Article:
Plastic Tides | A Series On SUP and the Environment | Introduction

Plastic Tides collects water samples for research on a mission to ban microbeads. Photo: Plastic Tides
Plastic Tides collects water samples for research on a mission to ban microbeads. Photo: Plastic Tides

Plastic Tides | A Series On SUP and the Environment | Introduction

Welcome to the inaugural entry of the Plastic Tides environmental column.

Plastic Tides is a nonprofit supported by a dedicated team of paddlers and adventure conservationists with a shared love for watersports and a deep concern for the natural world. The organization was conceived during our time at Cornell University studying sustainability. As we transitioned into the real world, we aimed to combine our passion for watersports, science and adventure to affect positive social change and drive environmental conservation.

Plastic pollution became our focus, and Plastic Tides as we know it came to life during our expedition around Bermuda in June 2014. This was our first self-supported SUP research expedition.  Over the course of eleven days, we circumnavigated the island to inspire our followers and ourselves to take action. Along the way we collected water samples in collaboration with Adventurers and Scientists for Conservation and The Plastic Ocean Project. We also filmed an educational mini-series about our journey and connected with local students about ocean plastic pollution in a novel and exciting way.

After returning home to Ithaca, New York, we knew we needed to develop a local presence and drive changed in the place we call home. The issue of plastic microbeads entering our waterways came to the forefront of our attention, and would become our primary focus for the next year and a half.
In November 2014 we set out to standup paddle 240 miles of the Erie Canal from Ithaca to the state capital, collecting samples and carrying our message about the dangers of microbeads along the way. Despite battling hypothermia brought on by intense conditions from the infamous polar vortex, we completed our research and proved the existence of microbeads in our waterways. The expedition drew statewide attention to the problem, and catalyzed Senator Gillibrand’s commitment to addressing it on a national level.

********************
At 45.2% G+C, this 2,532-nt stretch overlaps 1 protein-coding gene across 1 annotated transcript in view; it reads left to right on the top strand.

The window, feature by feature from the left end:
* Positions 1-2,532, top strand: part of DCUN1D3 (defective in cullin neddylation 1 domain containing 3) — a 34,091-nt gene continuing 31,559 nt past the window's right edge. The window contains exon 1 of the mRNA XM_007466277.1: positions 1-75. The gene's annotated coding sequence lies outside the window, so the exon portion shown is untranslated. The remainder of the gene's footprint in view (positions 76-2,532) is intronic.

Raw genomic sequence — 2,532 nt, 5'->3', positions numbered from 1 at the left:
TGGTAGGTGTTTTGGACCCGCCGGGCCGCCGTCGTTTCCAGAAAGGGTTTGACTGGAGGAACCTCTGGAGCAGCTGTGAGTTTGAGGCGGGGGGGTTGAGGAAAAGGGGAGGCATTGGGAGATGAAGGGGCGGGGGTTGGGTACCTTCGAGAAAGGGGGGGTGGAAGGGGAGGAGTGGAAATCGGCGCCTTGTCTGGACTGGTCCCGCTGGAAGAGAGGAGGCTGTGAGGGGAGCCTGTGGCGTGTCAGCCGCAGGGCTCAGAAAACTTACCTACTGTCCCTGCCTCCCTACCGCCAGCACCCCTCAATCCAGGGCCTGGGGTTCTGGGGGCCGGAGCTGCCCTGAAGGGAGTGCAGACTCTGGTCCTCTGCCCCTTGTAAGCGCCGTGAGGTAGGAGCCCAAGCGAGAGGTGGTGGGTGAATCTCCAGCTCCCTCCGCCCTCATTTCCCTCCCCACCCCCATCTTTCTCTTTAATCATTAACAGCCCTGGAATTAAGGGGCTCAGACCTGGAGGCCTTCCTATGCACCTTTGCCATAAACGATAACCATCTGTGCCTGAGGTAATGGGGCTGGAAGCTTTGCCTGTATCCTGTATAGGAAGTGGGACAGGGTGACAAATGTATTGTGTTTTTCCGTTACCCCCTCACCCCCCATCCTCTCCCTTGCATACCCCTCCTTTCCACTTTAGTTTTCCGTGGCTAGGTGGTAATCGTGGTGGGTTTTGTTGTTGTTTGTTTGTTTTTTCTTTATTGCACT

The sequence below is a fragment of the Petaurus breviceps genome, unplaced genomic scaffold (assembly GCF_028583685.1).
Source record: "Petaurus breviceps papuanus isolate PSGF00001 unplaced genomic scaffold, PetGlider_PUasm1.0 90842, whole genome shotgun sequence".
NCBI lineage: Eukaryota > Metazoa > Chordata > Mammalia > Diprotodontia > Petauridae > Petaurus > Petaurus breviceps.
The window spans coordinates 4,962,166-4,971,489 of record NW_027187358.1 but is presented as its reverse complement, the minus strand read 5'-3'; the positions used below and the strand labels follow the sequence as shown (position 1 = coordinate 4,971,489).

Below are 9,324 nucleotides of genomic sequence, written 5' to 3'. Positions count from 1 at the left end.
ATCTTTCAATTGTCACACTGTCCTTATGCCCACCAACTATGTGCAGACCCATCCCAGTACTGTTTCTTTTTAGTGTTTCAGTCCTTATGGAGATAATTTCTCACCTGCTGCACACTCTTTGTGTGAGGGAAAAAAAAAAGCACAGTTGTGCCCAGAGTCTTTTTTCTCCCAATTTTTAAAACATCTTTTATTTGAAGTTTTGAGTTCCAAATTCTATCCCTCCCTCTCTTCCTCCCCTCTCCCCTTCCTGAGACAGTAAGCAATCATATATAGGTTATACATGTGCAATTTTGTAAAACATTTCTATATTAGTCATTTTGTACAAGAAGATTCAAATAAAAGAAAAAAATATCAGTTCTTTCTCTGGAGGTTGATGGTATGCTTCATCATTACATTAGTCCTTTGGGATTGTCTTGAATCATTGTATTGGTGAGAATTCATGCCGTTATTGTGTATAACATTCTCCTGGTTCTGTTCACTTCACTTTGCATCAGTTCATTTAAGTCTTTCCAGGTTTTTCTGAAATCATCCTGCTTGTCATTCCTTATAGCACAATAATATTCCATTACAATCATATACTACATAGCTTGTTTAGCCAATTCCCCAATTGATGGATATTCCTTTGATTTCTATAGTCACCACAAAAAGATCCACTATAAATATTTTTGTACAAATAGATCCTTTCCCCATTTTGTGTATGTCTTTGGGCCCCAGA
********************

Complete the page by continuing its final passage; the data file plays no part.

After this initial success, the microbead battle escalated for almost a year and remained the focus of multiple paddling research expeditions before our network of fellow activists achieved decisive local and national victories in November and December of last year.

In May 2015 our quarrel with microbeads brought us back to Bermuda where we worked with local environmental groups to launch the Beat the Bead Bermuda campaign. To kickoff the initiative we paddled a grueling, nonstop fifty-mile circumnavigation of the island. We pushed off at 6 pm and paddled through the night, transforming into SUP Zombies (yes, it is possible to fall asleep "standing up"), and arriving back at Aquarium where we had started 20 hours before. That trip became the inspiration for innaugural Devil's Isle SUP Challenge, a race and fundraiser for local children that proved hugely successful last May.

Now that you've become acquainted with who we are and what we do you might be wondering what to expect from our column. Over the past two years we have become self-educated experts in the fields of plastic pollution and how to use SUP to bring about change, inspire others to take action, and spread the word. In the coming months we'll share stories from our own past, current, and future expeditions, initiatives, and events, including our insight and advice for SUP expeditioning and the exploits of our ambassadors. We'll also talk of plastic pollution within the culture and industry of SUP, and bring you updates from other inspirational paddle wielding eco warriors. Stay tuned!

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